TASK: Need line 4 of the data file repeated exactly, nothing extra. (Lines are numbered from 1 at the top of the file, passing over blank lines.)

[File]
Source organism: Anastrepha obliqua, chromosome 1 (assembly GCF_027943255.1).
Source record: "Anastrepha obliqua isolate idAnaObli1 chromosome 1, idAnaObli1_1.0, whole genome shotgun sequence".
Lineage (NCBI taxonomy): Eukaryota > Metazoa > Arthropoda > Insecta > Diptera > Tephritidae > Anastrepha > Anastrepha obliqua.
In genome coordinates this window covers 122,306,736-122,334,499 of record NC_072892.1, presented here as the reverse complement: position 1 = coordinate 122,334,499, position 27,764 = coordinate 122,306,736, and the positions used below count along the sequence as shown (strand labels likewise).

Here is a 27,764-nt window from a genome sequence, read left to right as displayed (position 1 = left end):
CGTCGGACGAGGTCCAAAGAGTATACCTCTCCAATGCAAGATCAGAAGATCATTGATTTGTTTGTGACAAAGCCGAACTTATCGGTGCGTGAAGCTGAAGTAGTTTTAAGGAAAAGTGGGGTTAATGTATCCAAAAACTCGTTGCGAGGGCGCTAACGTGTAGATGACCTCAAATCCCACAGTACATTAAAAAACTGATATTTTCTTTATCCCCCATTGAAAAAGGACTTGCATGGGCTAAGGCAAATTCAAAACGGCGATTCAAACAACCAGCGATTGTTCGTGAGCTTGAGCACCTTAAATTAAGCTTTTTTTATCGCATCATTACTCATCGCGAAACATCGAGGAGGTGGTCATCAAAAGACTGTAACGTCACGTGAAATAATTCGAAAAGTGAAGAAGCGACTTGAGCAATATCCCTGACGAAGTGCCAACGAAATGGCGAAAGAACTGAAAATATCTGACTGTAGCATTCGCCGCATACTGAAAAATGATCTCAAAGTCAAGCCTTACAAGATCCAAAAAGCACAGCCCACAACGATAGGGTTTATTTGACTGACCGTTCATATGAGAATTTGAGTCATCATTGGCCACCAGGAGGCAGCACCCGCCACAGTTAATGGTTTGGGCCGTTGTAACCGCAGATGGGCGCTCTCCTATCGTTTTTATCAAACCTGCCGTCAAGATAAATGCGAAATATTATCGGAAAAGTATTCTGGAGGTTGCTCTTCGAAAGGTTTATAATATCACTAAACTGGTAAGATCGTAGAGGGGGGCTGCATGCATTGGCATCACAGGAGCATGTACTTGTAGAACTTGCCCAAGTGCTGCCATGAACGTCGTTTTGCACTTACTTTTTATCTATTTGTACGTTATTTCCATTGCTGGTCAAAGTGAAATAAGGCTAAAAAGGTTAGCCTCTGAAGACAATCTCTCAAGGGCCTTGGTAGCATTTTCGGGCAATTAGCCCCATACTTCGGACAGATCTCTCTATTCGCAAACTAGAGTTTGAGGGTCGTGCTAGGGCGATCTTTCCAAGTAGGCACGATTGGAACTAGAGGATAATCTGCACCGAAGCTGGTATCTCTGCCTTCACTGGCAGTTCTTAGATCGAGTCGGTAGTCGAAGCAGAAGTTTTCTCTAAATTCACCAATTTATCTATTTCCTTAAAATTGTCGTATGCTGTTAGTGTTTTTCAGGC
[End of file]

In genome coordinates this window covers 122,306,736-122,334,499 of record NC_072892.1, presented here as the reverse complement: position 1 = coordinate 122,334,499, position 27,764 = coordinate 122,306,736, and the positions used below count along the sequence as shown (strand labels likewise).